How many of us have experienced this for ourselves? I freely admit that I have, and it’s a side of me that I quite dislike. In my youth I developed a burning passion for social justice, for helping the poor and oppressed and for ending the economic structures that hold them in their grip. This produced in me an anger towards anyone else in the church who was less aware of these issues than I. Of course, this included most of my fellow Christians who were busy making a living, raising families and giving time and financial resources to their church and other communities. At least temporarily, my attitude made it difficult for me to sit in church and to listen to sermons that failed to touch on what I had come to believe was so important to a genuine faith. Had someone attempted openly to correct me and thereby coax even a little humility into me, I doubt I would have listened.
This attitude softened considerably in my mid to late twenties, and by the time I reached thirty, I came to recognize that I had succumbed to an unhealthy pride. What precipitated this turning point? A reading of Dietrich Bonhoeffer’s Life Together, a book he wrote while leading an underground seminary in Finkenwalde (now part of Szczecin, Poland) for training pastors in the Confessing Church. While the seminary endured for only two short years before the Gestapo closed it in 1937, Bonhoeffer’s little book has become a classic in the years since its posthumous publication.
When I read Life Together, three things in particular stood out for me, prompting in me a change in heart.
First, Bonhoeffer emphasizes the role of the Psalms in worship. I had grown up in a congregation that sang metrical psalms from the 1912 Psalter, but when I was eleven we moved to another church that specialized in more recent revival hymns, with the psalms playing very little role. I had rediscovered the praying of Psalms in my early twenties when I came into contact with the ancient Daily Office, or the Liturgy of the Hours. Bonhoeffer emphasized that the “Psalter is the vicarious prayer of Christ for his Church” and “the great school of prayer.” We dare not leave the Psalms out of our worship.
Second, the author endorses the practice of unison congregational singing that calls attention, not to the singers themselves, but to the Word that is being sung. And then this: “There are some destroyers of unison singing in the fellowship that must be rigorously eliminated . . . . There is the solo voice that goes swaggering, swelling, blaring, and tremulant from a full chest and drowns out everything else to the glory of its own fine organ.” Ouch! From the time my voice had changed in my teens, I discovered that God had given me a solo-quality baritone voice, which I regularly employed during the “special music” slot in our church’s worship service. After reading Bonhoeffer’s words, I had an attack of conscience, and since then I have focussed more on congregational singing, especially sung psalmody, than on choosing music to put my ostensibly splendid larynx on public display.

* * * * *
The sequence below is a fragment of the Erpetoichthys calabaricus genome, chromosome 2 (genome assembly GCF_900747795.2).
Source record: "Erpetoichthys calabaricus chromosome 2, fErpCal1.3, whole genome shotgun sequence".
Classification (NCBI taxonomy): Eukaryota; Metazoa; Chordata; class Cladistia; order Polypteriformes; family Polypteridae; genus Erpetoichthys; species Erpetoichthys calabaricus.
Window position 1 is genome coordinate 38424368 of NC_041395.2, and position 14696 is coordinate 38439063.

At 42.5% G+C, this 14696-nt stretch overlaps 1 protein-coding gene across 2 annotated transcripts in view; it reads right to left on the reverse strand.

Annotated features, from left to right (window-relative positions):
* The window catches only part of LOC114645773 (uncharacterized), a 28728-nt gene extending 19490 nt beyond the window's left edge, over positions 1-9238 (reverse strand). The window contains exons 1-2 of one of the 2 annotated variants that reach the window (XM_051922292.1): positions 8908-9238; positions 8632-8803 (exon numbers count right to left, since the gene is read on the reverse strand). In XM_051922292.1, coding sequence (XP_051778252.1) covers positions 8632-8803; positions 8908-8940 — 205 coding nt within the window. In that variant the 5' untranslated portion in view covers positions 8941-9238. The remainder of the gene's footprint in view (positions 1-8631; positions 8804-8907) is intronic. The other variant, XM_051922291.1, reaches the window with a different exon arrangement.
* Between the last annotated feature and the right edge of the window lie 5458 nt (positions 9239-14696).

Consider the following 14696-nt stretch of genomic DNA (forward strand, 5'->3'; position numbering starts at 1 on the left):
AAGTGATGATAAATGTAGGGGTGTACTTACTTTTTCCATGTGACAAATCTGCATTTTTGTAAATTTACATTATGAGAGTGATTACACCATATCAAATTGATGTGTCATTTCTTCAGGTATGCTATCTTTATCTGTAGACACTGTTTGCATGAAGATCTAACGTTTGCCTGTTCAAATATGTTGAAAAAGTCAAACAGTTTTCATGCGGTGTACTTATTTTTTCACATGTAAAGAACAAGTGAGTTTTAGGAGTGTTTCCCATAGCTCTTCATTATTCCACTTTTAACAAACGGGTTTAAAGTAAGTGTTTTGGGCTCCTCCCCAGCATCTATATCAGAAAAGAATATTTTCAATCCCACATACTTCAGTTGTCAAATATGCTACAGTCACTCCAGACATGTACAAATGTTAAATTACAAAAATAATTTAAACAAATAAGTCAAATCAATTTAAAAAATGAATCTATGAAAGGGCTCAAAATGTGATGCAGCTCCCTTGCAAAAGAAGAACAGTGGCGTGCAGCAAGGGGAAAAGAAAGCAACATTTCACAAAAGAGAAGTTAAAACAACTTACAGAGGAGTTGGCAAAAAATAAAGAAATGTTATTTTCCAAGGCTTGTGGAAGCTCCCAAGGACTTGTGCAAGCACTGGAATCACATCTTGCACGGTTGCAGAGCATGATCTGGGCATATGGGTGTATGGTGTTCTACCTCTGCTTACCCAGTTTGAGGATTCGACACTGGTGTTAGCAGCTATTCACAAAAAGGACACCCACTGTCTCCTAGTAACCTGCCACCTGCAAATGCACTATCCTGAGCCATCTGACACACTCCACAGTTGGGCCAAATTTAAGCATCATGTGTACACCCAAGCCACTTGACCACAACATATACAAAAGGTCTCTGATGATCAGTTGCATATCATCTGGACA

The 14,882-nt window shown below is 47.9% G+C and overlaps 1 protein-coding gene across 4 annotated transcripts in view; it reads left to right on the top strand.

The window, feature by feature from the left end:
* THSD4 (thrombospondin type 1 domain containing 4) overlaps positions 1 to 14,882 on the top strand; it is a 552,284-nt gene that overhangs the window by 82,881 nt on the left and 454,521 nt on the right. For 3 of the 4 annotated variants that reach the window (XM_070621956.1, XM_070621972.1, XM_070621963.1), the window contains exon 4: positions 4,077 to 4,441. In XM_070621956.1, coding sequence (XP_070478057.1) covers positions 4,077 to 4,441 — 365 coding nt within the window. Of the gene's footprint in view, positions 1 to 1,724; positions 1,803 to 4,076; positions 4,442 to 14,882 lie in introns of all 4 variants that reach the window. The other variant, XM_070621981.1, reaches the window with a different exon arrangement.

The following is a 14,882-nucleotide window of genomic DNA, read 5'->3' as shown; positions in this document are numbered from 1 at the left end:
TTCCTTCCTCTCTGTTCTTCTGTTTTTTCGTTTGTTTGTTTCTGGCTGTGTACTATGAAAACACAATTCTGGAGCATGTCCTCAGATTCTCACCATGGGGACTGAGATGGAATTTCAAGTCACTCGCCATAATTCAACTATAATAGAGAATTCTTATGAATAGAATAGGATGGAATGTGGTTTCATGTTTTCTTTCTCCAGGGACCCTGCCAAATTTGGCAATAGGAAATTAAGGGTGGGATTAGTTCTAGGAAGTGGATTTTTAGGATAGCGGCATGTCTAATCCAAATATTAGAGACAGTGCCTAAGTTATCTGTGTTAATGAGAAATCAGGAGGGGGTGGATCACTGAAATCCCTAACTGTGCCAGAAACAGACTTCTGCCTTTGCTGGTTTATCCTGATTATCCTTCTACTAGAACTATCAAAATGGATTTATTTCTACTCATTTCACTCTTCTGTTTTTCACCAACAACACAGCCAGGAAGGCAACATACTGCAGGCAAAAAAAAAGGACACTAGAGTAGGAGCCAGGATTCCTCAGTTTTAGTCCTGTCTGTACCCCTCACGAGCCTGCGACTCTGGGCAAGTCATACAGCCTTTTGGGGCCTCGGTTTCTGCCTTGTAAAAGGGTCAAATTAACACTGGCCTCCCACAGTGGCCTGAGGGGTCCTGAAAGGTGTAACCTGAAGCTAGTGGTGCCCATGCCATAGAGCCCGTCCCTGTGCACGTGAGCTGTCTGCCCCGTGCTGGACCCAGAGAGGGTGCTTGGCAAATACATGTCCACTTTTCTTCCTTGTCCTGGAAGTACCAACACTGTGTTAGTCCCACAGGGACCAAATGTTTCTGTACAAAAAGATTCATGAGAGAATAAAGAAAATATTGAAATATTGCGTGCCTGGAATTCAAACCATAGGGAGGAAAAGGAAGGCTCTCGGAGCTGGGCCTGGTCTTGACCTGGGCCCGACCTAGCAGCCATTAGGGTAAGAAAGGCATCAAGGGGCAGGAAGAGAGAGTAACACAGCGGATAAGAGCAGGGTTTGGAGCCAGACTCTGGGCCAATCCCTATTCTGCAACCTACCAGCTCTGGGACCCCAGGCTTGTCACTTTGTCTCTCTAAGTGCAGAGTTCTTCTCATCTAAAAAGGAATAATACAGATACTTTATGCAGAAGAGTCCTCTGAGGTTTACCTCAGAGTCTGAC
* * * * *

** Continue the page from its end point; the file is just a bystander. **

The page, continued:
Third and finally, Bonhoeffer has hard words for anyone who desires to improve the church and to form it into something more worthy of his own love. Here is where I felt most convicted of my own fault. “Christian brotherhood is not an ideal, but a divine reality.” So often a community has collapsed because it was rooted in something as flimsy as a “wish dream”–someone’s notion of what community ought to look like.
Every human wish dream that is injected into the Christian community is a hindrance to genuine community and must be banished if genuine community is to survive. He who loves his dream of a community more than the Christian community itself becomes a destroyer of the latter, even though his personal intentions may be every so honest and earnest and sacrificial.
God hates visionary dreaming; it makes the dreamer proud and pretentious. The man who fashions a visionary ideal of community demands that it be realized by God, by others, and by himself. He enters the community of Christians with his demands, sets up his own law, and judges the brethren and God Himself accordingly.
But . . . but . . . what about the prophets? What about Isaiah and Jeremiah, and Amos and Micah and so many others who recalled the people of God back to obedience? Were they not seeking change? In my youth I had aspired to this prophetic role, but my motives were misguided. Above all I had failed to love the community I had hoped to change.
Because God has already laid the only foundation of our fellowship, because God has bound us together in one body with other Christians in Jesus Christ, long before we entered into common life with them, we enter into that common life not as demanders but as thankful recipients. We thank God for what he has done for us. We thank God for giving us brethren who live by His call, by His forgiveness, and His promise. We do not complain of what God does not give us; we rather thank God for what He does give us daily.
It is by no means easy to accept God’s gifts when we think we deserve better. God has placed us in communities whose flaws we share. He has called us to love the community, not for what we might like it to become, but because its members are as much recipients of his grace as we are. Working for change is not wrong, but we must first of all change ourselves, abandon our pride and “wish dreams,” and learn to love the people God has given us.
Cross posted at Kuyperian Commentary